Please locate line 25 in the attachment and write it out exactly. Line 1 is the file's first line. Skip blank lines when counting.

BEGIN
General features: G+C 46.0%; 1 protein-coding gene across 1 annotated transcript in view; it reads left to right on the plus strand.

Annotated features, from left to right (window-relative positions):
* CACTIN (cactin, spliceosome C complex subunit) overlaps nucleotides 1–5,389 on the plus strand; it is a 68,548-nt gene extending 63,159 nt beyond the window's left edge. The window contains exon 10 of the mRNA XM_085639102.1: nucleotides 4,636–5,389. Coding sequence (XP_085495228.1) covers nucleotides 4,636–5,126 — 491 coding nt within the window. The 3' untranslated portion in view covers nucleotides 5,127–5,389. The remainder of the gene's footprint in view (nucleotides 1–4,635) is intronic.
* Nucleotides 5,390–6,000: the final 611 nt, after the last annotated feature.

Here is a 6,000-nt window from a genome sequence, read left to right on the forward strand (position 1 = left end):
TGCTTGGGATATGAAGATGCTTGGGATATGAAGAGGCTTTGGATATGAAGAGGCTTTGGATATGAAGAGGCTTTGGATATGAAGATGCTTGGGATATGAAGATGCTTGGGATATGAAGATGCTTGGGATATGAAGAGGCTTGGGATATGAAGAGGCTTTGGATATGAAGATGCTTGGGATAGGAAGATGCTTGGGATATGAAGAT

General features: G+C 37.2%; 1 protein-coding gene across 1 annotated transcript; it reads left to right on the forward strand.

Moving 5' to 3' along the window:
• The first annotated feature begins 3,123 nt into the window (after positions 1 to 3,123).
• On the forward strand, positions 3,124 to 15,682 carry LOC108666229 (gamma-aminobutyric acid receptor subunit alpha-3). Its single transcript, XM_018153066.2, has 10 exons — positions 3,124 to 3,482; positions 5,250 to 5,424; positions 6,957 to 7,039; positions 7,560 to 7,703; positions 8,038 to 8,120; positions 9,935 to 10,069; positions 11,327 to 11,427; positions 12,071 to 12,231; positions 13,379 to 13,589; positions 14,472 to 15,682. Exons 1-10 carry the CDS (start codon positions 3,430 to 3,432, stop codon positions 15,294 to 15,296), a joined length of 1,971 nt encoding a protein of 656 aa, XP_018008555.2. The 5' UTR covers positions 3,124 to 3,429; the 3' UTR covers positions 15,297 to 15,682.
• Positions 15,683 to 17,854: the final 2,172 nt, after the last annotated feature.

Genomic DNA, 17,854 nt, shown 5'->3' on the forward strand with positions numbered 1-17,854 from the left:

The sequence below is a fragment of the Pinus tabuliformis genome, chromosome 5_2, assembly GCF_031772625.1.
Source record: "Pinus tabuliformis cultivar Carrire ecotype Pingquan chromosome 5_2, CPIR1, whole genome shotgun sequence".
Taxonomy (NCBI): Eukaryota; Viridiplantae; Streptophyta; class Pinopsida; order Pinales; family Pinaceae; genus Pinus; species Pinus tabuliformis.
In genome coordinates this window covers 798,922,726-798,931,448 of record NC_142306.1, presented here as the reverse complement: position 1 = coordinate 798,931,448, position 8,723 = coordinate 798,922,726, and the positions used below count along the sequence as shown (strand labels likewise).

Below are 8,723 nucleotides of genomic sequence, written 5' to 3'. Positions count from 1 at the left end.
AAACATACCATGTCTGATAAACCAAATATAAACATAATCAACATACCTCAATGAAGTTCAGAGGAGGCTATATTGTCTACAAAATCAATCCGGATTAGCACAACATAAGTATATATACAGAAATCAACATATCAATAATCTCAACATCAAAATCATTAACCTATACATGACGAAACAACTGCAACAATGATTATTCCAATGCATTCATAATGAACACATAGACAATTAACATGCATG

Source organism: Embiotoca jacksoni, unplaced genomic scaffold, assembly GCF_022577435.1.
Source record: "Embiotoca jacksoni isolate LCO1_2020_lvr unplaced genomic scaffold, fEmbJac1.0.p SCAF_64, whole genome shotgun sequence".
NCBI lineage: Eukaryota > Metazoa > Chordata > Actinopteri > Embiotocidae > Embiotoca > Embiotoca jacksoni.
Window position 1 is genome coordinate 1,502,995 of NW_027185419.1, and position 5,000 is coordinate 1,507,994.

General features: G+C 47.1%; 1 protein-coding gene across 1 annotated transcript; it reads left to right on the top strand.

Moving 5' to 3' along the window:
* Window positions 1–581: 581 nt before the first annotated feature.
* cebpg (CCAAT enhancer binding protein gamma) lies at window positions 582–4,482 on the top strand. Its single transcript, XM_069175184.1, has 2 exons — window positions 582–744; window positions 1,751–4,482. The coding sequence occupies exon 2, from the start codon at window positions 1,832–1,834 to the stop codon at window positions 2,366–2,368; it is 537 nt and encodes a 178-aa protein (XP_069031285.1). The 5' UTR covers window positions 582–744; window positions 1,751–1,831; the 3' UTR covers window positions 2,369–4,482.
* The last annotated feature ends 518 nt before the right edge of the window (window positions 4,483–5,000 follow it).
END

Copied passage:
* Window positions 1–581: 581 nt before the first annotated feature.